POWERS: When you watch animals brutalized on film, I find it almost unbearable. You know, I have ever since I was a boy. And I think, probably, most people do. I think that one reason why this year increasingly you're seeing abuse of animals in film, is that it's a way of getting pure emotion out of audiences. That it's a way of reaching audiences who are so jaded and have seen so many people murdered on-screen that they don't care. But somehow, if you actually see a cow shot down or a rabbit or in particular a dog, that plunges a dagger into your heart in a way that so many of the other things don't because - maybe because you've seen them so much or because cinema has gotten so violent toward people that now you almost don't reach people.
A couple of years ago there was a great boom in films about dead children and missing children. And that's now been replaced by terrible things happening to animals, which is, you know, a very depressing and discouraging thing to watch. I mean for several days in a row I watched some animal die awfully, onscreen. So it was a great relief by the time you got to the Jean Luc Godard film, where he was loving his dog and the film by Asia Argento, the once scandalous Italian actress who made her film about her childhood, where basically her great friend and guardian angel was her cat, Dak (PH) - a big, wonderful black cat that won the Palm d'Whiskers, which one of the critics gives every year for the best cat performance.
GROSS: John, it's always great to talk with you. Thank you so much for telling us about Cannes this year.
POWERS: Thank you for having me.
GROSS: John Powers is FRESH AIR's critic-at-large and film critic for Vogue and Vogue.com. Coming up, we listen back to a 1986 interview with writer Maya Angelou. She died today, at the age of 86. This is FRESH AIR.
TERRY GROSS, HOST: This is FRESH AIR. Maya Angelou died today at the age of 86. We're going to listen back to an interview with her. In her six memoirs, she explored how race and gender affected her life. Her first memoir, "I Know Why The Caged Bird Sings," was published in 1969 and described growing up in the segregated South. It included the story of how Angelo was raped by her mother's boyfriend. After the rape, she withdrew into herself and went through a long period of not speaking. Maya Angelou got pregnant and became a mother when she was 16 and unmarried.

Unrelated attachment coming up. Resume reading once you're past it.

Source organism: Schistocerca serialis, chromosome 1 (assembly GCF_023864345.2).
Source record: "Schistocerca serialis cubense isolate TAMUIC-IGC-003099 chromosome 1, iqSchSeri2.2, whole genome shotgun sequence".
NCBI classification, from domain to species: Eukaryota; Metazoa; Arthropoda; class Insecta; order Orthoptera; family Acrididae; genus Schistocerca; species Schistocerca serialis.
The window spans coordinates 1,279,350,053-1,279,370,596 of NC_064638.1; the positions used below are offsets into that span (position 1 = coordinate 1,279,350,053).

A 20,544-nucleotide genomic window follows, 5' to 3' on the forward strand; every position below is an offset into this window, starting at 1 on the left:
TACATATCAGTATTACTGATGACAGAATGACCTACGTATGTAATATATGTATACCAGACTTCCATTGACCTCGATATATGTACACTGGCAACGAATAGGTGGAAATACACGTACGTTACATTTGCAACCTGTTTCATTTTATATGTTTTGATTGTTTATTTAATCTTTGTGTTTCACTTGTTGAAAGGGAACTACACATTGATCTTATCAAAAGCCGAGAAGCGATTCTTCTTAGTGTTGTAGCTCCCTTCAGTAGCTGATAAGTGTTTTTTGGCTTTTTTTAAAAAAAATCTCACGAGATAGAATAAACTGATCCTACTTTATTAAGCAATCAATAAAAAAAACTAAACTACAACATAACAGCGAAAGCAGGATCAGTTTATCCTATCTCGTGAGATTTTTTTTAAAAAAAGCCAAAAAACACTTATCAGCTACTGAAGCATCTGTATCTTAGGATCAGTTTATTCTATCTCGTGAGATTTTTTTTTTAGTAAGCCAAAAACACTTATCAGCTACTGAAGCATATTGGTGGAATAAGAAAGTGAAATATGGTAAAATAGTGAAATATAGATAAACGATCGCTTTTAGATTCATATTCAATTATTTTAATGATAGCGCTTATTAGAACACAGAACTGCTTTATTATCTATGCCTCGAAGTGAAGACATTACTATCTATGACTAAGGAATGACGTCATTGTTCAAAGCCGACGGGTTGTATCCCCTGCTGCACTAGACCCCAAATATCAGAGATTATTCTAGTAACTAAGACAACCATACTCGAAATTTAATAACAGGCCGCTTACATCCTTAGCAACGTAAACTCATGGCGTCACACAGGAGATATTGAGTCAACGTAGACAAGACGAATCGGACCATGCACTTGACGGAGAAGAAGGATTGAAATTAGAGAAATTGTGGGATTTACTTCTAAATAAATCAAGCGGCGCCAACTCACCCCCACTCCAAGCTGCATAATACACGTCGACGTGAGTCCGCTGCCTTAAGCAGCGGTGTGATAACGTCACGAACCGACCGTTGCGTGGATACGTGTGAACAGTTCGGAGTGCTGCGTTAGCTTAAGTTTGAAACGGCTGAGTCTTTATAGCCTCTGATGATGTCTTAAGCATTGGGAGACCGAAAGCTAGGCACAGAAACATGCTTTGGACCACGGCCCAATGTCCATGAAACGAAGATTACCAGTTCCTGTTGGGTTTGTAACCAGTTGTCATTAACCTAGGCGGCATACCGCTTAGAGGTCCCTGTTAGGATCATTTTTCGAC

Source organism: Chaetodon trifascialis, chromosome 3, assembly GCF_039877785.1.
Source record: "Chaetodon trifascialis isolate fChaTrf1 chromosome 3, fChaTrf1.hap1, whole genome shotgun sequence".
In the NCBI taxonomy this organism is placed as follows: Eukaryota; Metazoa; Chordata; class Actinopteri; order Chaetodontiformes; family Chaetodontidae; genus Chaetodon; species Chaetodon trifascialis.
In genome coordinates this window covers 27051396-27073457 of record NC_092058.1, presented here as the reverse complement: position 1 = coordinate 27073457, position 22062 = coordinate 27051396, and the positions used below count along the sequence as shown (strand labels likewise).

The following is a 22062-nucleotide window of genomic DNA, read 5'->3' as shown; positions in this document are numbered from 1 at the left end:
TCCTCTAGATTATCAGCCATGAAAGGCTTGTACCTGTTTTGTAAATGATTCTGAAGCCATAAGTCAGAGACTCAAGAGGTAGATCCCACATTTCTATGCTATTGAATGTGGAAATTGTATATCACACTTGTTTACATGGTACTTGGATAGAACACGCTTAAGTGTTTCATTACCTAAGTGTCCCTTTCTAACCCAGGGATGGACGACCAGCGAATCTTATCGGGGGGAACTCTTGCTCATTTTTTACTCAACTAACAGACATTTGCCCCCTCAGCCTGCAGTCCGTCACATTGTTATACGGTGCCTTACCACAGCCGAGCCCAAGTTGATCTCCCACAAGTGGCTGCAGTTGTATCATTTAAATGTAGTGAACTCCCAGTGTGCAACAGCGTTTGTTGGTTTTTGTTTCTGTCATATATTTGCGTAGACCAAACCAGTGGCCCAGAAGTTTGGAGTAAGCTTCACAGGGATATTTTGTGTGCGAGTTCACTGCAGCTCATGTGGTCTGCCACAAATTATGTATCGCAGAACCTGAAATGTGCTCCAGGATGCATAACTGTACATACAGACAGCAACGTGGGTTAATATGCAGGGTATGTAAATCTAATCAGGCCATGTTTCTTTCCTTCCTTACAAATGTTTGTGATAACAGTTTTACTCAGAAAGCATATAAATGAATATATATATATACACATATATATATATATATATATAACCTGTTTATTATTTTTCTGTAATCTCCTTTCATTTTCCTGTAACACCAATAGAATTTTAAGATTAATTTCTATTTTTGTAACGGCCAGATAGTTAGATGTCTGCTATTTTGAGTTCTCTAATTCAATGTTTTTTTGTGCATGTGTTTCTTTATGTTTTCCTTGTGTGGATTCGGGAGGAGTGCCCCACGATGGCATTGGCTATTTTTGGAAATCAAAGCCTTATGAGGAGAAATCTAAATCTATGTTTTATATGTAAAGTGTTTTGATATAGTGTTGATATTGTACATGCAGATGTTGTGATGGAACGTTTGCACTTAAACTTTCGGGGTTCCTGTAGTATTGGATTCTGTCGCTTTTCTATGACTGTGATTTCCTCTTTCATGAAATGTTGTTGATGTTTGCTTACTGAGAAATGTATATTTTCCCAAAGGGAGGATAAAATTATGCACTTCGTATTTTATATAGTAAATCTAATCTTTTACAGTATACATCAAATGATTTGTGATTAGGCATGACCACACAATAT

Her autobiographies described how she traveled around the country with her son Guy, earning her living as a waitress, prostitute, singer, actress and writer. In the '60s, Angelou was active in the civil rights movement and worked with Martin Luther King as the northern coordinator for the Southern Christian Leadership Conference. When she was 33, she moved with her son to West Africa, yearning for the sense of home she had been unable to find in America. In 1982, she became a professor of American studies at Wake Forest University. She was the inaugural poet for Bill Clinton when he took office in 1993. In 1986, she told me that she thought her writing style was influenced by southern African-American preaching and music traditions.
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MAYA ANGELOU: I find in my poetry and prose the rhythms and imagery of the best - I mean, when I'm at my best - of the good Southern black preachers. The lyricism of the spirituals and the directness of gospel songs and the mystery of blues are in my music or in my poetry and prose or I missed everything. There's a blues - I was just thinking when I said the mystery of blues - I hadn't thought about that before. But there's a 19th century blues, which asked this question - have you ever had the blues so bad you could feel them in the palm of your hands? Now that's mystery. And that's poetry. And that's what I try for.
GROSS: Did you grow up going to church a lot...
ANGELOU: Oh, lord.
GROSS: ...And listen to a lot of blues?
ANGELOU: Oh, Lord, I went to church. My grandmother took me to church on Sunday all day long, every Sunday into the night. Then Monday evening was the missionary meeting. Tuesday evening was usher board meeting. Wednesday evening was prayer meeting. Thursday evening was visit the sick. Friday evening was chore practice. I mean, and at all those gatherings we sang. We sang long meter hymns, which are almost lost now, Terry Gross. It's a shocking, sad loss.
GROSS: What's a long meter hymn?
ANGELOU: In a long meter hymn, a singer - they call it lays out a line. And then the whole church joins in in repeating that line. And they form a wall of harmony so tight, you can't wedge a pin between it. So that a person would soon (singing) as long as I live and troubles rise, I'll hasten to his throne. Then everybody comes in. If I was there, I would sing, (singing) as long as I live. And then there are all these twists and turns and melodic accidents, harmonics and accidental harmonics which take place which just are delicious to the ear.
GROSS: Are there poems that influenced you when you were starting to write or that made you want to write?
ANGELOU: Oh, so many. There's a poem call "Sympathy" by Paul Laurence Dunbar. Mr. Dunbar wrote this about 1890. The first stanza is, I know what the caged bird feels - ah, me - when the sun is bright on the upland slopes; when the wind blows soft through the springing grass, and the river flows like a sheet of glass; when the first bird sings and the first bud opes, and the faint perfume from its chalice steals - I know what the caged bird feels.
Oh, dear. The whole poem is so beautiful. There are three versus to it.
GROSS: What else really influenced you?
ANGELOU: Well, Shakespeare - I was very influenced - still am -by Shakespeare. I couldn't believe that a white man in the 16th century could so know my heart. If he could know my heart, a black woman in the 20th century, a single parent - all the things I was ere to - then obviously I could know a Chinese Mandarin's heart and the heart of a young Jewish boy with braces on his teeth in Brooklyn.